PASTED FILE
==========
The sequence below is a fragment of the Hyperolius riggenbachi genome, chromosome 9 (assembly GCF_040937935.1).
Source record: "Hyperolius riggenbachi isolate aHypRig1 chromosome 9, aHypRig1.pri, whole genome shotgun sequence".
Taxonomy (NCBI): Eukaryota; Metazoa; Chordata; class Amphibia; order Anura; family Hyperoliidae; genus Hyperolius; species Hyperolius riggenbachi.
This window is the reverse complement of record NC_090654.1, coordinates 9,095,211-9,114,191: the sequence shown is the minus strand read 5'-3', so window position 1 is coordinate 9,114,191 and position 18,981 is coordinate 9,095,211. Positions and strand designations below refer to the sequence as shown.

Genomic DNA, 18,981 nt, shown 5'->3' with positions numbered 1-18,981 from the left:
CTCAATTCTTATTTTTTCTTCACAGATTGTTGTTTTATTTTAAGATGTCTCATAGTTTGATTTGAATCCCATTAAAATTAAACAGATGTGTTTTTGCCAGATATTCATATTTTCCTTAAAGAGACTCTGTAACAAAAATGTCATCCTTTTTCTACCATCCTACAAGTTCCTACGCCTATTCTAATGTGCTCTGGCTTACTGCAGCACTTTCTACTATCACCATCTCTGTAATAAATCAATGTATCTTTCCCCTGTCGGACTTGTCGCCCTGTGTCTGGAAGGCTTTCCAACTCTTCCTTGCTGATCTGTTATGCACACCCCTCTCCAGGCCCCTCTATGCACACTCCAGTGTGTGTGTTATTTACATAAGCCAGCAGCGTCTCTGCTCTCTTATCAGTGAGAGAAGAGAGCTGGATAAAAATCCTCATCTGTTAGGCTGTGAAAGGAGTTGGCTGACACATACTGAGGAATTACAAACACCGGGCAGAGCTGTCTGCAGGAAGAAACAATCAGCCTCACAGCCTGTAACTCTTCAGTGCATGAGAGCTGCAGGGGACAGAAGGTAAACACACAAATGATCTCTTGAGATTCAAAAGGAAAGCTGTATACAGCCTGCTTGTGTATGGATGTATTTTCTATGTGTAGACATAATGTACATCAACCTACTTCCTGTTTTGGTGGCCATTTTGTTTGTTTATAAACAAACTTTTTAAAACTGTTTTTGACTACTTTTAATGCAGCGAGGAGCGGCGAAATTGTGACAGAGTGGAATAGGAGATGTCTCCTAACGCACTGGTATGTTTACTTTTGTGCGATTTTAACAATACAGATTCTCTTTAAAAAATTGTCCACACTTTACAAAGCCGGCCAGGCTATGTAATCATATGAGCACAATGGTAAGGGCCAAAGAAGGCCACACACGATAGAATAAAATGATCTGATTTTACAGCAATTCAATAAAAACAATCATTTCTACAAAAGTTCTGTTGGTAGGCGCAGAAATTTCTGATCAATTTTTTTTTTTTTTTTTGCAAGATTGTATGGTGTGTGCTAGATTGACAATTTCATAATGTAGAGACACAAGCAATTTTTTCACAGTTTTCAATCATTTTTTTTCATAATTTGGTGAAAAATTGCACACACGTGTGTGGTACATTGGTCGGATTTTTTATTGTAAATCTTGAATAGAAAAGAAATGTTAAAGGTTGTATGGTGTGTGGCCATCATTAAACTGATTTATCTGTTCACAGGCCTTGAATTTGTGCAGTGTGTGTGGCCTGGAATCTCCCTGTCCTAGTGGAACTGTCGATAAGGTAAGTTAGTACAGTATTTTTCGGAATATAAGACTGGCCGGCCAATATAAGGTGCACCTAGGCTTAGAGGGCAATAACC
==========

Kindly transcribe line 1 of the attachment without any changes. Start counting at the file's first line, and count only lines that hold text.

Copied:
The sequence below is a fragment of the Hyperolius riggenbachi genome, chromosome 9 (assembly GCF_040937935.1).